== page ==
Adapting to life in cold isolation
Doing my job... my colleague and I cleaning instruments from the snow. Credits: P. Robert
While waiting for this year's Concordia crew to start sending updates, Angelo Galeandro sent us his experience of spending almost a year at the remote research station:
My story begins in July 2010, when a colleague of mine asked me if I was interested in spending a full year in Antarctica. Actually, she was joking, but I took her seriously. A research team was looking for someone to monitor their equipment during the winter in Concordia, Antarctica. I presented myself and, a few months later, I realised one of the greatest dreams of my life. For the first time walked on the ice of the White Continent of which I had only read about in books and seen in some documentary before.
The emotions and feelings I experienced from the moment I left home after saying goodbye to my loved ones, over the entire period of my stay in Antarctica and beyond, have been so many that it is difficult to find the right words to describe them in the space of few lines. (more…)
New York Times blog: Lost in Time in the Antarctic Ice Age
Credits: A. Kumar
Alex wrote this for the New York Times:
Living in Antarctica in what I call the Worst Winter in the World can be likened to living through the ice age — surrounded by ice, in extreme temperatures, reliant on available food and warmth for survival. Living in the darkness, with various sleep difficulties, I have observed and documented changes in my own and fellow crew members’ day-night cycles over the past eight months, and I have noticed a strange change in my perception in the passing of time.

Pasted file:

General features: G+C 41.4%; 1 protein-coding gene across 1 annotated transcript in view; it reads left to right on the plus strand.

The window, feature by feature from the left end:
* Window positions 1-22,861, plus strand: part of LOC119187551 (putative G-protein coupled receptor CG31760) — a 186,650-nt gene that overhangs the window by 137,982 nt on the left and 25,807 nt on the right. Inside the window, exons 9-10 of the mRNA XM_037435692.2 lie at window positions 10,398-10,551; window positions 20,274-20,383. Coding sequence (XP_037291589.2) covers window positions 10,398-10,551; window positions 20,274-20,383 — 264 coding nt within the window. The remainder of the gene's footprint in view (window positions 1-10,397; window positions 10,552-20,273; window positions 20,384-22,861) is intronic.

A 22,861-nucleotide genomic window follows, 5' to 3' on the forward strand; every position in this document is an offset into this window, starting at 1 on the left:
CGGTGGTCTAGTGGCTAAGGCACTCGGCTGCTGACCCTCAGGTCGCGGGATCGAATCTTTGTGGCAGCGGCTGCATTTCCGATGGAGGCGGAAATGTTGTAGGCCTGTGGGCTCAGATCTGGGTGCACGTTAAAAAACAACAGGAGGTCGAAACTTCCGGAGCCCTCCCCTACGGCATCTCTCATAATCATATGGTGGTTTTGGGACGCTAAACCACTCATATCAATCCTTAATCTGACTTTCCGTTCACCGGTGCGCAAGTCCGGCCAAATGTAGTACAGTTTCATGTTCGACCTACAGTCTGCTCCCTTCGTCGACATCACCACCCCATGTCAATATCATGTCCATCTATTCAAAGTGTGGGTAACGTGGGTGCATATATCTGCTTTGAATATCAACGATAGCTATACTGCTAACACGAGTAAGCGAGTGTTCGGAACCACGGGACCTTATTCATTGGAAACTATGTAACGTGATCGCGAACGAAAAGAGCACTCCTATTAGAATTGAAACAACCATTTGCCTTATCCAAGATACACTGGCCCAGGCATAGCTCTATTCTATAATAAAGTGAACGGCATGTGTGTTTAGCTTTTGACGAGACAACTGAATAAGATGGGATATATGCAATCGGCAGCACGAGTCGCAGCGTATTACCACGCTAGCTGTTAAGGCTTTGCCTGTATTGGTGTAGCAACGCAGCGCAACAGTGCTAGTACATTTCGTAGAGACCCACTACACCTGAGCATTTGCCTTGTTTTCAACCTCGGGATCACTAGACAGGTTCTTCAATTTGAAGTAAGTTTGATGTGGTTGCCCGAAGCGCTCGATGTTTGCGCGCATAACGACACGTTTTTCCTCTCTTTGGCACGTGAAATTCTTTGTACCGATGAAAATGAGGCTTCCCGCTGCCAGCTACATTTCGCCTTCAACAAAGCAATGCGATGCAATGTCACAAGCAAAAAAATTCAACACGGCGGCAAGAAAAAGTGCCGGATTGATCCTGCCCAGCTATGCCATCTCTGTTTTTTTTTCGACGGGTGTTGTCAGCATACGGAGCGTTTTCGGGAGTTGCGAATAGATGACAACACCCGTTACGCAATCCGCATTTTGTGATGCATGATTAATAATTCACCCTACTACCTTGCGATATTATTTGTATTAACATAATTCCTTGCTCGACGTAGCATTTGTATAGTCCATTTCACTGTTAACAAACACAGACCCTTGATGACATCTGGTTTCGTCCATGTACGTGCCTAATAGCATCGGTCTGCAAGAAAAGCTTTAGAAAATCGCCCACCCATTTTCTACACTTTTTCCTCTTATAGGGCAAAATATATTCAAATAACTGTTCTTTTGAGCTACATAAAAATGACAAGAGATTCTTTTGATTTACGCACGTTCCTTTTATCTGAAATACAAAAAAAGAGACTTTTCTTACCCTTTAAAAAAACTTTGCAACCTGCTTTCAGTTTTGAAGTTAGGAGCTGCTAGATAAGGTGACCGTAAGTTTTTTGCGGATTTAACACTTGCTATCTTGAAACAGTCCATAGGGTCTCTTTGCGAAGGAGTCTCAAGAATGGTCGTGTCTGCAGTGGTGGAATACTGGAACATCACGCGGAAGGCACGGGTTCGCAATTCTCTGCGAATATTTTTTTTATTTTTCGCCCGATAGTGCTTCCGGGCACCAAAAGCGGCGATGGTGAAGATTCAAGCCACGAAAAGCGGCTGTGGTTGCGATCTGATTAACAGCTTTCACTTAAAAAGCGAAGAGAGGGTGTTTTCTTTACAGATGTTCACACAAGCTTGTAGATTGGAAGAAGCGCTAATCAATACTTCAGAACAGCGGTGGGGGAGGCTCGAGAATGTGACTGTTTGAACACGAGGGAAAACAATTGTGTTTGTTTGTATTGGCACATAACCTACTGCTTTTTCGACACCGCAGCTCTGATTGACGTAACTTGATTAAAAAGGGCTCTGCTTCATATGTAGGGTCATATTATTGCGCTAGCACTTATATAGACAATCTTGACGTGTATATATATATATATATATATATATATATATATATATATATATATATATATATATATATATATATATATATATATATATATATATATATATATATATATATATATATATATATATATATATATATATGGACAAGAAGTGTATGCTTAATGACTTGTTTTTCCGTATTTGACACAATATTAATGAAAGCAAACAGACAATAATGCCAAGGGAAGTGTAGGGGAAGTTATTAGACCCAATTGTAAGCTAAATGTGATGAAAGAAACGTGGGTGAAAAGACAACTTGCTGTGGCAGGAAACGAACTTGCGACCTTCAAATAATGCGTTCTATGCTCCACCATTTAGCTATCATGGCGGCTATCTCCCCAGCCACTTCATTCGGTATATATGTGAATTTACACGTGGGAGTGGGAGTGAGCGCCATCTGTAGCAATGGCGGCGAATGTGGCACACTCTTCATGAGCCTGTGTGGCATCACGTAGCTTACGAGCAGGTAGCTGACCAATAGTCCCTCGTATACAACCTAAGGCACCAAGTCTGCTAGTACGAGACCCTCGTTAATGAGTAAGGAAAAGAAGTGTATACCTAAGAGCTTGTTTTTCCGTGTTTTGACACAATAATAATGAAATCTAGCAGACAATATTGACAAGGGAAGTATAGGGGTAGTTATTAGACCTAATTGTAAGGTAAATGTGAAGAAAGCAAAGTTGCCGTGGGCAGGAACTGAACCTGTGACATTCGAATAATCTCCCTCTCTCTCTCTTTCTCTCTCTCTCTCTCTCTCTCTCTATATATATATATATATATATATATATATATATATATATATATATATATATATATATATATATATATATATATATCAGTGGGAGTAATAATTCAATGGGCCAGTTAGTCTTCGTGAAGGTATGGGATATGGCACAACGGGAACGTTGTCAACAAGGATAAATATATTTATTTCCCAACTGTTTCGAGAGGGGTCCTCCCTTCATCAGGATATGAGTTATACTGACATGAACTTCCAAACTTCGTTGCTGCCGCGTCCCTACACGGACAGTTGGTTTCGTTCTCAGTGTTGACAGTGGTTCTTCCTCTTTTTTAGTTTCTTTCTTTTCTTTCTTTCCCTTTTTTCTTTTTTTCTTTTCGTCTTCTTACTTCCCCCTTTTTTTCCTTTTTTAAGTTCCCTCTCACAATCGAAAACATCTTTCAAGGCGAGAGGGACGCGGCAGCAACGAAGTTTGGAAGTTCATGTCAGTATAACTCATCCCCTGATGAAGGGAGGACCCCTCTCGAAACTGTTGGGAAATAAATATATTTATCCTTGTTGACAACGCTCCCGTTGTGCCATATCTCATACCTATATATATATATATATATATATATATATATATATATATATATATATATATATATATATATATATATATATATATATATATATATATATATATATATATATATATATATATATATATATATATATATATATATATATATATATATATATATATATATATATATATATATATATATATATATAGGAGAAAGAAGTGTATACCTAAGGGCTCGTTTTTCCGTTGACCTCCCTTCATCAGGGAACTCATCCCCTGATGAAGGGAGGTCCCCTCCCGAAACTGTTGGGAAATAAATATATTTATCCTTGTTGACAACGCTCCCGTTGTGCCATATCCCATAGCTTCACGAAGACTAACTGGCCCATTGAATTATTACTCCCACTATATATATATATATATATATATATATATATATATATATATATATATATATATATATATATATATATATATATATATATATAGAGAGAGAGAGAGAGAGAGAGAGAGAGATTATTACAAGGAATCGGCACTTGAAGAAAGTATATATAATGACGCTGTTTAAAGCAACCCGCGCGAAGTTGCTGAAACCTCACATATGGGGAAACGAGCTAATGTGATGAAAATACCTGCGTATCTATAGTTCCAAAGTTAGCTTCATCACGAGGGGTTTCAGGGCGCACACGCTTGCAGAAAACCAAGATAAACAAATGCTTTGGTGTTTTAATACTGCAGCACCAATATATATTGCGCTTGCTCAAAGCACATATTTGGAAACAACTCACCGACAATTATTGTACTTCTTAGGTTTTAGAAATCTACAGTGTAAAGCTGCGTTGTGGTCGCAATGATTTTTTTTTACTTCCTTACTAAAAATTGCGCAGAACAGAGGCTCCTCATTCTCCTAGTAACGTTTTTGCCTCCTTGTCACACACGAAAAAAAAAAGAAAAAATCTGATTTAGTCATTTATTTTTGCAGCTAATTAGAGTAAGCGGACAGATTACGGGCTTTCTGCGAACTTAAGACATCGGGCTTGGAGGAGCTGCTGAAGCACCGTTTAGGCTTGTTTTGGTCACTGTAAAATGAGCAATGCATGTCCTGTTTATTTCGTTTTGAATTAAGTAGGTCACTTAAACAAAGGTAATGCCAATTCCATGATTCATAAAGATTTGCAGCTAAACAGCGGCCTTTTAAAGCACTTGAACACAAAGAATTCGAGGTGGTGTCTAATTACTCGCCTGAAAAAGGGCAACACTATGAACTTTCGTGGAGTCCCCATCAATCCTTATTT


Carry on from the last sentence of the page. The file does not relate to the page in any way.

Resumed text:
Continue reading via New York Times...
Midsummer up north
Credits: Kolbjørn Blix Dahle
Alex writes: During midwinter in the southern hemisphere we try to remember the sunlight and wonder about midsummer. I was sent this text which shows how varied different places on planet Earth can be...
At the Andøya Rocket Range in northern Norway the Sun has been up since mid-May and will not dip below the horizon until July 25.
It is easier to get up in the morning and more difficult to go to bed at night when the Sun hovers over the ocean. It is as if the Sun itself is urging us to stay up.
Just a little bit longer, it pleads… you can sleep in the winter. (more…)